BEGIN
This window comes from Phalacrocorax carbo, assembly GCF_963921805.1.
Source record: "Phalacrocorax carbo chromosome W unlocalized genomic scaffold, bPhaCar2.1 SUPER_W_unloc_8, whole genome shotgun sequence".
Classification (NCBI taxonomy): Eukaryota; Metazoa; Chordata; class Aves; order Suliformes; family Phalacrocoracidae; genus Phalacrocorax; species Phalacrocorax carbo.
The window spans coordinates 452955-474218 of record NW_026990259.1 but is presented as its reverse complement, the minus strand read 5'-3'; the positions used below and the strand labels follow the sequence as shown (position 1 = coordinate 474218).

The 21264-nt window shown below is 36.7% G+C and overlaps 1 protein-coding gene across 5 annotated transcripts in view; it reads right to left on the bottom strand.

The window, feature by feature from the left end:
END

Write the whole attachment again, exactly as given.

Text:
This window comes from Phalacrocorax carbo, assembly GCF_963921805.1.
Source record: "Phalacrocorax carbo chromosome W unlocalized genomic scaffold, bPhaCar2.1 SUPER_W_unloc_8, whole genome shotgun sequence".
Classification (NCBI taxonomy): Eukaryota; Metazoa; Chordata; class Aves; order Suliformes; family Phalacrocoracidae; genus Phalacrocorax; species Phalacrocorax carbo.
The window spans coordinates 452955-474218 of record NW_026990259.1 but is presented as its reverse complement, the minus strand read 5'-3'; the positions used below and the strand labels follow the sequence as shown (position 1 = coordinate 474218).

The 21264-nt window shown below is 36.7% G+C and overlaps 1 protein-coding gene across 5 annotated transcripts in view; it reads right to left on the bottom strand.

The window, feature by feature from the left end: